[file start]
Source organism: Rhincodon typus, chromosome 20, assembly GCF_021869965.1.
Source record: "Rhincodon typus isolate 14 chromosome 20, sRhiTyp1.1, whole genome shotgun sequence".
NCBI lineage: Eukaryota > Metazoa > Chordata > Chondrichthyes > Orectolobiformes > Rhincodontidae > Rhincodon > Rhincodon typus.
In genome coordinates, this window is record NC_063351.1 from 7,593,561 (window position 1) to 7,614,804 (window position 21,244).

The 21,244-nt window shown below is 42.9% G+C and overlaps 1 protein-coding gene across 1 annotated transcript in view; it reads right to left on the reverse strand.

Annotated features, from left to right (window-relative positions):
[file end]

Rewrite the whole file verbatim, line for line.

Source organism: Rhincodon typus, chromosome 20, assembly GCF_021869965.1.
Source record: "Rhincodon typus isolate 14 chromosome 20, sRhiTyp1.1, whole genome shotgun sequence".
NCBI lineage: Eukaryota > Metazoa > Chordata > Chondrichthyes > Orectolobiformes > Rhincodontidae > Rhincodon > Rhincodon typus.
In genome coordinates, this window is record NC_063351.1 from 7,593,561 (window position 1) to 7,614,804 (window position 21,244).

The 21,244-nt window shown below is 42.9% G+C and overlaps 1 protein-coding gene across 1 annotated transcript in view; it reads right to left on the reverse strand.

Annotated features, from left to right (window-relative positions):